Online: Depth and Vision

An AAD Session hosted by CUBE.

About this event

Hosted by the Centre for Urban and Built Ecologies (CUBE) and chaired by Beatrice De Carli: Dr. Jane Clossick and Prof. Nicholas Temple discuss the phenomenology and methodologies surrounding Depth and Vision through two presentations on "Ghilberti's Way of Seeing" and "Methodologies for exploring Urban Depth".

Professor Nicholas Temple: Ghiberti’s Way of Seeing: Appropriating the Perspective Paradigm

In this presentation he examine aspects of seeing and illuminating in the context of the writings and artistic work of Lorenzo Ghiberti, a famous artist from the early 15th century in Florence. The study seeks to demonstrate that Ghiberti’s understanding of vision has significance that extends beyond his particular cultural milieu of Early Renaissance humanism and art practice, revealing a relational philosophy that anticipated Merleau-Ponty’s phenomenology of perception. his investigation focuses on an unpublished commentary and Ghiberti’s commission to design the so-called ‘Gates of Paradise’.

Prof. Nicholas Temple is an Australian academic, a qualified architect, Senior Professor of Architectural History at our School of Art, Architecture and Design and Director of the Centre for Urban and Built Ecologies (CUBE). He was previously Professor of Architecture and Director of the Centre for Urban Design, Architecture and Sustainability (CUDAS) at the University of Huddersfield. A graduate of Cambridge University (Magdalene College), he previously served as head of the School of Architecture at the University of Lincoln and was an assistant professor of architecture at the University of Pennsylvania where he taught on the PhD programme.

Dr Jane Clossick: Methodologies for Exploring Urban Depth

Cities are comprised of ‘Urban Depth’: the layout of spaces and architecture from the scale of a room to the neighbourhood. Urban Depth hosts economic, social and civic life, so the way it is organised and designed, its ‘Depth Structure’, has the potential to shape human flourishing; to help or hinder our collective ethical desires for the good functioning of cities. In Jan and Feb 2021 Jane Clossick, Ben Colburn and Hannah Parr ran four workshops on the theme of Urban Depth, bringing together around 25 academics and practitioners to discuss the topic across three scales (building, neighbourhood and city) and to talk about the philosophy and practical implementation of the concept. In this presentation, they define Urban Depth and why it matters in architectural and philosophical terms, then draw together some of the methodological ideas discussed by participants at the workshops into three thematic areas: engagement with the body; different types of drawing; and articulating Urban Depth with words.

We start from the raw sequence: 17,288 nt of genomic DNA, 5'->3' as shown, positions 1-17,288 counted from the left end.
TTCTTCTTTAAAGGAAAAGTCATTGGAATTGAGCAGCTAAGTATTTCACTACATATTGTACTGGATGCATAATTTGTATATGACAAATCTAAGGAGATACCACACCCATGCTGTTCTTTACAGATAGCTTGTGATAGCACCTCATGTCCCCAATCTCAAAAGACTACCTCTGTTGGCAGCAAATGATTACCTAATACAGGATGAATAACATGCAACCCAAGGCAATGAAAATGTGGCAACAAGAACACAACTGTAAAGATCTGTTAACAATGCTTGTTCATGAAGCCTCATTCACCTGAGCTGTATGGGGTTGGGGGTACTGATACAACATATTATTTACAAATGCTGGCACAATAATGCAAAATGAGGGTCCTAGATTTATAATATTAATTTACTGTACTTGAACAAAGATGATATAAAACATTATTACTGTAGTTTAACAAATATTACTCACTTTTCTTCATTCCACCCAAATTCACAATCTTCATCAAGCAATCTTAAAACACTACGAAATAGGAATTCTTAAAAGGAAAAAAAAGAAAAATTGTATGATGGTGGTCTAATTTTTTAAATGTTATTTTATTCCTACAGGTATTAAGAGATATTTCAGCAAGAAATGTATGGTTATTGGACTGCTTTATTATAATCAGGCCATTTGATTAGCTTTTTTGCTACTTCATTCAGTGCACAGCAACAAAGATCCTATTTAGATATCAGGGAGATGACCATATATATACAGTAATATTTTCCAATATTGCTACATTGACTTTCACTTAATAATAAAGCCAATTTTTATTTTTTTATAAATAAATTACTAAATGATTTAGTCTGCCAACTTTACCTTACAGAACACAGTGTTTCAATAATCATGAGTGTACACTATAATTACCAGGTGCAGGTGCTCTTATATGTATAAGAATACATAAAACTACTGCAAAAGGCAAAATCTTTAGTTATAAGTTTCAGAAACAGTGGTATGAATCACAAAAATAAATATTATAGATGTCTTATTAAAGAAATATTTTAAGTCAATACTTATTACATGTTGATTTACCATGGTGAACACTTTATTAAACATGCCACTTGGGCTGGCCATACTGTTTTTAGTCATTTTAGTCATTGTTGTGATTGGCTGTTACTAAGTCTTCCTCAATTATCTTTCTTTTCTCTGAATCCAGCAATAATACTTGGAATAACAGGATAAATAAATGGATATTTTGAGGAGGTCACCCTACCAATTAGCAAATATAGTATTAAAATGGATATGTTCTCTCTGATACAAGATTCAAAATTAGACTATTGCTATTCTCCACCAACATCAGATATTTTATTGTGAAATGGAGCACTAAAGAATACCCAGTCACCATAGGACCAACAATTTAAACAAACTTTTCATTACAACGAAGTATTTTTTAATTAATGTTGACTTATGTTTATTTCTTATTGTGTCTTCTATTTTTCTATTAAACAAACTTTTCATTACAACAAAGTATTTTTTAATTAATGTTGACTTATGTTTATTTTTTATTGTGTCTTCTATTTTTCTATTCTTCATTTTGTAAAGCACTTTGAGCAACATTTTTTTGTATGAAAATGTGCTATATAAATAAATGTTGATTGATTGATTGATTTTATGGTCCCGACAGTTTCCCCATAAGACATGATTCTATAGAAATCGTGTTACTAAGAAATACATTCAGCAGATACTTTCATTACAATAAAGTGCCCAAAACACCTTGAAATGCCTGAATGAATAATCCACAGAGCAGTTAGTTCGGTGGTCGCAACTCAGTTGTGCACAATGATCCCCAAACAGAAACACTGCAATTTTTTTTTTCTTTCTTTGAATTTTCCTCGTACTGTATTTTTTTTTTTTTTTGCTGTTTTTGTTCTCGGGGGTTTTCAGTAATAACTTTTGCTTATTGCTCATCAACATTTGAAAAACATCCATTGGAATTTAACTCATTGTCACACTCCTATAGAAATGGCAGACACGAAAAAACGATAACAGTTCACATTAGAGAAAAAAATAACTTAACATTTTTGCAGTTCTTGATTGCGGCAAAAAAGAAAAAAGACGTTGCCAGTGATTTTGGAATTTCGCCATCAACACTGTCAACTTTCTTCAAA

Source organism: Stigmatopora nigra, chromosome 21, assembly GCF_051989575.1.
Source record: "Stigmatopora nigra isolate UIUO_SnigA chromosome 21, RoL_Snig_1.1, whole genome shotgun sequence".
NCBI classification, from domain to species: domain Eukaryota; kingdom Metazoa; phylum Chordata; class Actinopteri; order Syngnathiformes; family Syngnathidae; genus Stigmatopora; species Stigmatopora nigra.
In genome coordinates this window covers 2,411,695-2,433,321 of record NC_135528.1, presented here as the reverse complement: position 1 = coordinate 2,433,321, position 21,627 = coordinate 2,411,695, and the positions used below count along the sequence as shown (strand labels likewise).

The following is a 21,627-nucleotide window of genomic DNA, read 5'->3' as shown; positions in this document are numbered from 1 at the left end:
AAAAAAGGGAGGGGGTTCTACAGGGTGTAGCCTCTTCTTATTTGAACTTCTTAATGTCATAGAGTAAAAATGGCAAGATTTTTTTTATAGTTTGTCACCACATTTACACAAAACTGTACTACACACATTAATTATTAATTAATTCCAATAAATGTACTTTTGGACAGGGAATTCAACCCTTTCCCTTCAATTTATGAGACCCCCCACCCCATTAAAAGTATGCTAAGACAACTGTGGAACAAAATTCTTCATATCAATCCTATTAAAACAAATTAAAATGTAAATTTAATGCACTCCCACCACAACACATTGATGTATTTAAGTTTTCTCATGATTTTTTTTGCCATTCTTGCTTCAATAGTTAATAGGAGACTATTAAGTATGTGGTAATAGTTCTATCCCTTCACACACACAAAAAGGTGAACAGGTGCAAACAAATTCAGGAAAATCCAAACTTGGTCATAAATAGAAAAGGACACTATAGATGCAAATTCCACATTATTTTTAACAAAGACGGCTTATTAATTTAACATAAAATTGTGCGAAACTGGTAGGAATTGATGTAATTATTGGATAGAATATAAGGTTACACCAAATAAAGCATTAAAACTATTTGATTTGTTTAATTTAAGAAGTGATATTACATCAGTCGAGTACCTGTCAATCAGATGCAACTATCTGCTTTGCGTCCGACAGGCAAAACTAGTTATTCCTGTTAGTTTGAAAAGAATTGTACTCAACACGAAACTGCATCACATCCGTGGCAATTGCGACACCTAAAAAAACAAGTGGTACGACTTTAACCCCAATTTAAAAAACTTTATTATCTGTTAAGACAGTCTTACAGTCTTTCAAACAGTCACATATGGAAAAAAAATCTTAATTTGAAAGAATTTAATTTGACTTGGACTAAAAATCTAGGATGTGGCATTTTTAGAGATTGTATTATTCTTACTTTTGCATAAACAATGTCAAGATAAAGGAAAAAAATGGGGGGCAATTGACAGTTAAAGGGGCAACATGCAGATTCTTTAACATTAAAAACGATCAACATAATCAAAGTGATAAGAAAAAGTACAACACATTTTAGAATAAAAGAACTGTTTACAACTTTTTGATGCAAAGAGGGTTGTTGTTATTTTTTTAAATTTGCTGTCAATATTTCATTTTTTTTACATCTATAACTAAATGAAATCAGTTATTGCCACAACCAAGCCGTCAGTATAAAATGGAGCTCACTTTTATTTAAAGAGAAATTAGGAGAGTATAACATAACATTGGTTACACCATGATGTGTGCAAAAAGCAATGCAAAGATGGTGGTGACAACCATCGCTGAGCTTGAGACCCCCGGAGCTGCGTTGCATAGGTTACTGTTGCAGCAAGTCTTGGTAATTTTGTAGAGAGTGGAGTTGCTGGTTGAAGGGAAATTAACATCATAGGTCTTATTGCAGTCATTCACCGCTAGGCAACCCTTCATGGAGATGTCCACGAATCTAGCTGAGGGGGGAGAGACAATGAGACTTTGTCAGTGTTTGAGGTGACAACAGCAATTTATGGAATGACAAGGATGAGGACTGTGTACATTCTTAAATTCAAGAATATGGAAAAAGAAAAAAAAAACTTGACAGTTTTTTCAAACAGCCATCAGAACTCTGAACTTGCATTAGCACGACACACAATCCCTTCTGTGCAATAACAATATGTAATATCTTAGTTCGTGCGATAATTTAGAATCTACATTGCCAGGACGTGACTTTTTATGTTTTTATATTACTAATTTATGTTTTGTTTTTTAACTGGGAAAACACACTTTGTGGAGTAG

Dr Jane Clossick is a Senior Lecturer in Architecture (Urban Design) at London Metropolitan University and co-leads the Cities Research Group. Trained as an architect at The University of Sheffield and the University of East London, she worked at practices in London and Manchester before completing her doctorate ‘The Depth Structure of a London High Street’ at London Met in 2017. She is an active researcher whose interests include urban depth and city morphology, high streets, industrial and work space accommodation, participatory design processes and activism through design.

 

Image: Panel of Isaac with Esau and Jacob at The Gates of Paradise (from the Gates of Paradise, Florence) by Lorenzo Ghiberti, 15th century. Photo by Yair Haklai, Wikimedia Commons

Engraving on a gold panel of a group of people in 15th century Florence

Details

Date/time Thursday 11 March 2021, from 5:30pm to 7pm GMT
Book ticket Depth and Vision
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Depth and Vision

Hosted by the Centre for Urban and Built Ecologies (CUBE) and chaired by Beatrice De Carli: Dr. Jane Clossick and Prof. Nicholas Temple discuss the phenomenology and methodologies surrounding Depth and Vision through two presentations on "Ghilberti's Way of Seeing" and "Methodologies for exploring Urban Depth".

The School of Art, Architecture and Design Sessions

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